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Getting a US Mortgage - How Is It Different Than In Canada?

Dec. 1, 2014
4 mins
A couple sits with coffee mugs and speaks with a mortgage broker or financial advisor

On a recent trip to Cape Cod I was a total creep.

While out for an evening jog (dressed in a hoody, no less), I noticed a lovely New England seaside cottage. Since it was tourist-less shoulder season and I’m blissfully unaware of trespassing laws, I decided to take a walk around the vacant property. It planted a lingering thought in my head - What if we bought the property? I stood there, a hooded lurker at the edge of a stranger’s property, thinking about the potential.

Buying property stateside is intriguing, often affordable, and considerably warmer. That's why each year, as cold weather sets in, Canadian retirees go the way of the loon; according to Stats Canada, Canadian residents took 20 million overnight trips to the U.S. in 2010.

I know, I know - Cape Cod is not the south... but the charming property prompted me to look into the possibility further. What does buying a property in the U.S. entail?

The Cross-Border Contrasts

A good place to start is the variances between mortgage rules stateside and back home.

“There are few key differences due to the regulatory requirements, laws, and practices which govern the mortgage industry in the U.S.,” says Alain Forget, vice president of sales for RBC.

Timing is an increasingly important element. “The average is 45 days to apply and secure a mortgage in the U.S. compared to a few days in Canada,” says Forget. “The main reasons is the number of steps in the process, including application, income and asset documentation, credit report, appraisal, title, credit loan review and approval, closing documents.”

Getting a mortgage in the U.S. requires a fair bit more documentation than in Canada. RBC has broken it down here. Expect to divulge details from your passport, Canadian-held accounts, and all Canadian property tax statements in addition to the usual income verification paperwork.

Expect to Pay More For Your Mortgage

Forget also points out that costs in the U.S. can be higher – 3 to 4% overall – when you factor in third-party expenses and pro services like property appraisal and title insurance.“This varies per state, for example Florida averages 2.5 to 3%,” he adds.

There's also some key differences for the interest you'll pay on your mortgage. “U.S. mortgages are compounded monthly versus semi-annually in Canada,” says Forget. “They may also be tax deductible in the U.S. for U.S. citizens and permanent residents.”

Calling Long Distance

If you don’t mind a few long distance charges, Canadians are able to apply for a mortgage remotely via phone or email. This is usually done through a bank that has operations south of the border.

“They don’t need to have an account with RBC Bank USA to apply for a mortgage,” says Forget. “However we strongly recommend having a U.S. account to facilitate the funding of the loan and monthly payment as well as to facilitate the transfer of the down payment for the closing.”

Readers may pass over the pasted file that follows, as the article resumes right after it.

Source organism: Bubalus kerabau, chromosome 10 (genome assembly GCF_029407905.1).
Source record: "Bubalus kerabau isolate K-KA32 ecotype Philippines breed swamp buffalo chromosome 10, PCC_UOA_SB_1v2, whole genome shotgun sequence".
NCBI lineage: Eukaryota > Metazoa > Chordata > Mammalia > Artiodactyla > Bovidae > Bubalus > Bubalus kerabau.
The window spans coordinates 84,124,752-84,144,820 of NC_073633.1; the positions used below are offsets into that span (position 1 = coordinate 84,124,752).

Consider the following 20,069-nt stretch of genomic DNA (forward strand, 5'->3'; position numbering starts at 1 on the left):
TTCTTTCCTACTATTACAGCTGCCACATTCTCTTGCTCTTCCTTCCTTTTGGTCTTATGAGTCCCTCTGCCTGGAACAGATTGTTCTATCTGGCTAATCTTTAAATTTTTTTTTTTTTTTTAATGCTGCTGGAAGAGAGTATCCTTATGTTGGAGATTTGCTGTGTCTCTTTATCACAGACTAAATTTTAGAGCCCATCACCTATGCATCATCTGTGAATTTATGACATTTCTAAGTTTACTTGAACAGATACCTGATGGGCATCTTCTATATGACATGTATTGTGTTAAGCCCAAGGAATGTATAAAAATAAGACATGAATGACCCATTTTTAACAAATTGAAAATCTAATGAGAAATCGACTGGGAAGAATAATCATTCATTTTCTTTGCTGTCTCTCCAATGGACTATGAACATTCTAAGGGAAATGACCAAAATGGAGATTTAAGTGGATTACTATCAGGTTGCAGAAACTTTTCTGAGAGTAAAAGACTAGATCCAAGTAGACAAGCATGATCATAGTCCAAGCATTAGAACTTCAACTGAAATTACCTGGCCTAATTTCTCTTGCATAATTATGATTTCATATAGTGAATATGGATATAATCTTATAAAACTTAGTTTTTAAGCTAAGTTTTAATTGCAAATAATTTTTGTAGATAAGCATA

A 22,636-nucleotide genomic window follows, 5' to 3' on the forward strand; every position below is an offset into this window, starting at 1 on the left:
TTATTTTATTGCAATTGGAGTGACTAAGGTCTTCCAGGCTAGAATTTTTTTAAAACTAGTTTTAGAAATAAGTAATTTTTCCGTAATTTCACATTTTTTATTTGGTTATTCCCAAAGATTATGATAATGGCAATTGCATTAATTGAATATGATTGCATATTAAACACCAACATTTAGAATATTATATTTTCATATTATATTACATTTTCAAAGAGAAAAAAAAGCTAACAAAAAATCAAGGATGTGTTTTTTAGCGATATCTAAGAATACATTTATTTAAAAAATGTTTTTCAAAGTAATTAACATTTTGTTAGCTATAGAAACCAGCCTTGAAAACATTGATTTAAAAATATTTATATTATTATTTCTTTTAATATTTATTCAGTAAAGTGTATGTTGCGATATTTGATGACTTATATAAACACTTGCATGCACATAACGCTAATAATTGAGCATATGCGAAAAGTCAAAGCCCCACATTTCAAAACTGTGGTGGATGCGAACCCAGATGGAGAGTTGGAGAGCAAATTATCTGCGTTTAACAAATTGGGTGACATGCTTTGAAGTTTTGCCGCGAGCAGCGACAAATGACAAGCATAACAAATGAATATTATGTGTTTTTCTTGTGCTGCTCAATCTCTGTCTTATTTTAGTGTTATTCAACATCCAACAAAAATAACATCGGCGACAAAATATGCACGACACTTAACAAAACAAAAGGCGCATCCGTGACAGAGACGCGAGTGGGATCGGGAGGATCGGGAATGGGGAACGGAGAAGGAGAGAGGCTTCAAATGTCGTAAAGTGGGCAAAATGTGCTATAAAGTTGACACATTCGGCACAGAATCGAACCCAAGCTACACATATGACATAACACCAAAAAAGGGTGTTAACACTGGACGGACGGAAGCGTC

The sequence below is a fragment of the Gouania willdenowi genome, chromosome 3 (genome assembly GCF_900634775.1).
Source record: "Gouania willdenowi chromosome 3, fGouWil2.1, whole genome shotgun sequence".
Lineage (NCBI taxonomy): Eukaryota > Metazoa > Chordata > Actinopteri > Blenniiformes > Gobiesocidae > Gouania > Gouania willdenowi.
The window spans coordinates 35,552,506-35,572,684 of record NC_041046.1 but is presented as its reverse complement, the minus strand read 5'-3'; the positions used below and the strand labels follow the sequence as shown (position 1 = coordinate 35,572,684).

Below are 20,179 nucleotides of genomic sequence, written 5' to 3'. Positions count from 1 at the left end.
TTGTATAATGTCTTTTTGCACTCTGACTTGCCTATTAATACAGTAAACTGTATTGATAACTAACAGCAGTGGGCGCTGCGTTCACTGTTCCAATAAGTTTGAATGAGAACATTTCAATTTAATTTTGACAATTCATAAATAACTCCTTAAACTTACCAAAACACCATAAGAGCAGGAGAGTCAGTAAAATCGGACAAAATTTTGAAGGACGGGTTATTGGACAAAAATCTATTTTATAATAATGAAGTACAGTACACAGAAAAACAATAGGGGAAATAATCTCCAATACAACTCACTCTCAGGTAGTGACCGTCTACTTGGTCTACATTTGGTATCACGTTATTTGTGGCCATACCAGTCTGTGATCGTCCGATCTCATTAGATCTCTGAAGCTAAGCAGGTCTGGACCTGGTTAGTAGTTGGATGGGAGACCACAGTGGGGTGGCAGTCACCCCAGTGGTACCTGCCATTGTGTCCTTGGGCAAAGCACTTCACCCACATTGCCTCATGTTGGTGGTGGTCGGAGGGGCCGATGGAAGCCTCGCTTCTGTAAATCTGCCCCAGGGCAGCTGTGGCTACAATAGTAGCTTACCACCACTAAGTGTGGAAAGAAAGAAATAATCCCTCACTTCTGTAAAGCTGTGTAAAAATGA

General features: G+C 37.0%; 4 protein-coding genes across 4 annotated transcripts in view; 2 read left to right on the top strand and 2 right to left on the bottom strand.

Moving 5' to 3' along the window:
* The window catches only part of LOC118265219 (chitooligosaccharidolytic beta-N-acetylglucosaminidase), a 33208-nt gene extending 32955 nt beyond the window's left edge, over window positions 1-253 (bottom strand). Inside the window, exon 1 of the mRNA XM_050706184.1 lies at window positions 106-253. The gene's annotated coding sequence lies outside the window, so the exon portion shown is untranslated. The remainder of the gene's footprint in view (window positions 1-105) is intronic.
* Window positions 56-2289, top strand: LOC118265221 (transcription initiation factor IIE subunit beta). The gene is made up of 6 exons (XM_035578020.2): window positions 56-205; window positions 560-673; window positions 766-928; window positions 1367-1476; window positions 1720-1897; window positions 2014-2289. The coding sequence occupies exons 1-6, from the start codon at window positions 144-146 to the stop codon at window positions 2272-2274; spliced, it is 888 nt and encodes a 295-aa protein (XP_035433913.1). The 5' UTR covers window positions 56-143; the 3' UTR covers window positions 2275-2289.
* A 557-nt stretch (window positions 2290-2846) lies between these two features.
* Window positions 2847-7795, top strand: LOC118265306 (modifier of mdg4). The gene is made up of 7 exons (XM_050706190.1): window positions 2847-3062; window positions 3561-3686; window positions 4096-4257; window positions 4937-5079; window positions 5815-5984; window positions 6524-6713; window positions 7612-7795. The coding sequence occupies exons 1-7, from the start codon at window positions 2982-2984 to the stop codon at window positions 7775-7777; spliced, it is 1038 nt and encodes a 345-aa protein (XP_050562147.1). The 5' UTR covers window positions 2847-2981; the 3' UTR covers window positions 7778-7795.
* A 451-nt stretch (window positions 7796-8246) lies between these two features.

You can also pre-qualify before you start the vacation house hunt to give you leverage in the event you get into a bidding war with other snowbirds. “The closing should be done in person in the U.S. usually at the office of the title company,” adds Forget.  “This requires minimum traveling across the border.”

Getting a Competitive Rate

In addition to finding a bank with the capability to deliver the mortgage in the state and county where the property is, you’ll want a Canadian-friendly lender. “Most U.S. banks will not lend to foreign nationals like Canadians or if they do they might charge a foreign national premium which can be 1.5% to 2% over the standard mortgage rate,” he says.

Working with a Canadian bank with reach into the U.S. often means you don’t need an American social security number to qualify. The key to finding a competitive rate is looking to open mortgages or ones with various term options, Forget adds.

File under: Things You’re Apt to Forget

Like property ownership in Canada, you’re going to want to make sure you have an account set up to seamlessly transfer funds between Canada and the U.S. to cover those monthly utility bills and property taxes.

“It is also important to seek professional cross border advice to understand the legal, tax and estate issues which affect Canadians owning U.S. property since a number of those issues are different between the two countries,” adds Forget.

See, nothing too daunting right? Find a banking partner in Canada to help you navigate the legal and money stuff and the rest is all about the search.

Speaking of which, if you need be, I’ll be creeping around backyards in Cape Cod.

Andrew Seale

Andrew Seale is a freelance writer with an absurdly hyperactive mind and predilection towards the obscure and eclectic. He frequently shares his personal finance experiences and mishaps with TheDot readers but has also been known to profile business leaders ranging from financial savants to bootstrapped entrepreneurs. His work has appeared in the Globe and Mail, Yahoo Canada Finance and News, Profit Magazine, The Toronto Star, Enroute Magazine, and on the back of napkins sometimes tucked into the pockets of strangers. He can be found at

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